Seven generations ago in Europe, Mr. F was a man of the old religion who prospered. As was done often at that time, he married a woman of the newer religion, a Ms. K. from a family of similar social stature. Given the custom in their marriage circle, their children were raised in the religious tradition of the mother.

The family had wealth but no real estate of great consequence. However, the occasion arose in which the eldest son married a daughter of the largest deed-holding family in their region. As the matter of estates was practiced at that time, this son-in-law was not given the deed to the land. Instead, he received property titles that would be passed along through the male descendants of this couple.

As has been the custom in many societies around the world, the eldest son of this couple would inherit the titles derived from the deeds held by the family of his maternal grandparents. Though his younger brother did not inherit any titles, he did receive adequate backing to start out on his own. This brother chose to migrate to the new State of Ohio in the American Midwest. He learned some trade skills, built a business upon them, married a Ms. R., and fathered a number of boys and girls.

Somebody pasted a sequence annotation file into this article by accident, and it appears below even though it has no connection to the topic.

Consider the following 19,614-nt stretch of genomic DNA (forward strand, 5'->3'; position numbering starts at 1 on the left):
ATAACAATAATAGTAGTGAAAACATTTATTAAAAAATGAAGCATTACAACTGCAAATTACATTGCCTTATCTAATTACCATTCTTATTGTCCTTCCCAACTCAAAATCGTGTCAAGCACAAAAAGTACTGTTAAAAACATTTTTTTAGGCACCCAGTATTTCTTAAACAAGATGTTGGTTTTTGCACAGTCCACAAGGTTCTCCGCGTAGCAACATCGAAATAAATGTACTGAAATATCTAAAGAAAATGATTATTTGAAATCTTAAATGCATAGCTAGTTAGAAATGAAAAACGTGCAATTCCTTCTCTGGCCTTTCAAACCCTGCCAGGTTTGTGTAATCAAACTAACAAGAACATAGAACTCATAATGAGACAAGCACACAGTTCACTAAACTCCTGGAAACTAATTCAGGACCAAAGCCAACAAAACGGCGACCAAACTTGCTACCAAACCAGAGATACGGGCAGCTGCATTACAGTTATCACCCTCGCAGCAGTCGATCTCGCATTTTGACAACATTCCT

The elder brother and his direct descendants remained in Europe for two additional generations, another forty to fifty years, before migrating to Michigan. By this generation, the two branches were second cousins to one another. Over the succeeding four decades, both branches of the family had migrated to Detroit. The elder line came with an heir and a spare while the younger line produced an heir and many spares. This group expanded that side of the family to a few hundred descendants in succeeding generations.

“As We Walked through Deep Pine Forests on a Silver Winters Morn / We Talked with Tribal Elders in the Most Subdued of Tones / How the Houses of the Old Land Had Scattered to Reform / in This New World at a New Time in This New Land We Call Home” —John Sase, “Silver Winters Morn” (from the private-label release Aessence, 1985)

Our case focuses on the generation of the fourth cousins. The elder line was reduced to one, while the younger line was expanded to many. Given the late-in-life conception of the one in the elder line, the line of succession that passed to the principal of the younger line had been established. The hereditary real-estate deeds and titles were left behind in a part of Europe that had undergone great upheaval between the 1880s and the 1940s. However, many believe that the European land-laws and deeds remain intact, both within that period and to the present day, with hereditary rights to property extending backward for at least three centuries.